Regulations for the district cooling sector will be in place by the end of 2018, said Faisal Rashid, director, Demand Side Management, Supreme Council of Energy.
Talking to MEP Middle East on the sidelines of the Big 5 show taking place from 26 to 29 November 2018 at the Dubai World Trade Centre, Rashid said: "The market will be regulated by Regulatory & Supervisory Bureau for electricity and water in Dubai (RSB) in terms of licensing, district cooling providers, billing etc. RSB will have a certain responsibility, even in disputes. The mandate is expected to be in effect by end of the year."
Rashid added that every big project in Dubai and Abu Dhabi is going to adopt district cooling. He said: "Developers have realised that this is the way forward. In addition, whenever there is an chance to connect existing buildings to district cooling, I think it is another opportunity for Dubai to consider it."
Talking about the cooling demands in the region and the importance of saving energy, Rashid said that cooling accounted for around 75% of building energy consumption, especially during summer. He said: "We should make an effort to ensure that we use it in a sustainable way.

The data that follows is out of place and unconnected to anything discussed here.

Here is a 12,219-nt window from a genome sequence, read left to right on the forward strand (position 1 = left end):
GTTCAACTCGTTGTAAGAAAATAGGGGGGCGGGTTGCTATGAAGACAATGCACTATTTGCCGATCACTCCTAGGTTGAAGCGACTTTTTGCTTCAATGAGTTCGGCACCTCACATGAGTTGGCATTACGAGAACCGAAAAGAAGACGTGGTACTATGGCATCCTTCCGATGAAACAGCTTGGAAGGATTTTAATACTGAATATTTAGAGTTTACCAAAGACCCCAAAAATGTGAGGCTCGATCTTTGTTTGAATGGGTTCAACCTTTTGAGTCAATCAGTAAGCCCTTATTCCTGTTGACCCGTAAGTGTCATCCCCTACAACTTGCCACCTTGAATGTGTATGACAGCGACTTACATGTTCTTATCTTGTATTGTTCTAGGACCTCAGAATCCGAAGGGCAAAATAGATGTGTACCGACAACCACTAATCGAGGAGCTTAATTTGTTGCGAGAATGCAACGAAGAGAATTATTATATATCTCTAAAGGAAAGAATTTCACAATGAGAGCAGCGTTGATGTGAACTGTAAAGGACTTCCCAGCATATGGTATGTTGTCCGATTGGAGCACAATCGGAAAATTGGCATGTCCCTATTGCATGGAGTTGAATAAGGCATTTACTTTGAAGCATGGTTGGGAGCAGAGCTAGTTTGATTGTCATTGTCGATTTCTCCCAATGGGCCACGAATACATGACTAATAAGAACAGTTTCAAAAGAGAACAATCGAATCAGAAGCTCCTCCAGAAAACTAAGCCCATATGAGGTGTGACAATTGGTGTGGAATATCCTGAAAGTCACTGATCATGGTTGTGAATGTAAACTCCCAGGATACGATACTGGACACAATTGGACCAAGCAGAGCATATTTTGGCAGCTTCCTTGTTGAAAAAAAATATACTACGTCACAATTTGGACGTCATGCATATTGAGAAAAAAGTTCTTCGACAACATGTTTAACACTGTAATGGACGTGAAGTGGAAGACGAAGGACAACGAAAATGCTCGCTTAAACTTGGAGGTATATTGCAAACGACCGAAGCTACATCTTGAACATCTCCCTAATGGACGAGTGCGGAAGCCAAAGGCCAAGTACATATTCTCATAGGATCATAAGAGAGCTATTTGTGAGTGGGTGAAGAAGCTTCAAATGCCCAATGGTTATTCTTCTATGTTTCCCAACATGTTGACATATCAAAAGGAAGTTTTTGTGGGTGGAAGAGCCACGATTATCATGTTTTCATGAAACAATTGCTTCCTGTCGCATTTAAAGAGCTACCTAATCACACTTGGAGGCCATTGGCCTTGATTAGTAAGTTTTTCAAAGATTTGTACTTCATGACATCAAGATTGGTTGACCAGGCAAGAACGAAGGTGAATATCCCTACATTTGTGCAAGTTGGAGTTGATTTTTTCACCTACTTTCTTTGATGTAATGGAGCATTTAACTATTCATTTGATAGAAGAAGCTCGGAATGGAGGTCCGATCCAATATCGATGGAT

If you look at buildings it consumes 80% of power generation and cooling is 70%. So there are ways of looking for more efficient cooling methods like district cooling, especially for a place like Dubai. There is an increase in growth of the real estate footprint."
On issues related to the district cooling sector, particularly with respect to billing, Rashid says that when district cooling providers supply to cooling to developers, they end up over designing. "You need to ensure that the district cooling capacity is within the design. The cost of billing will be reasonable for the tenant and consumer. I think this is important."
Rashid, however, said that district cooling has its advantages in term of less capital, lower energy consumption, maintenance, and reliability.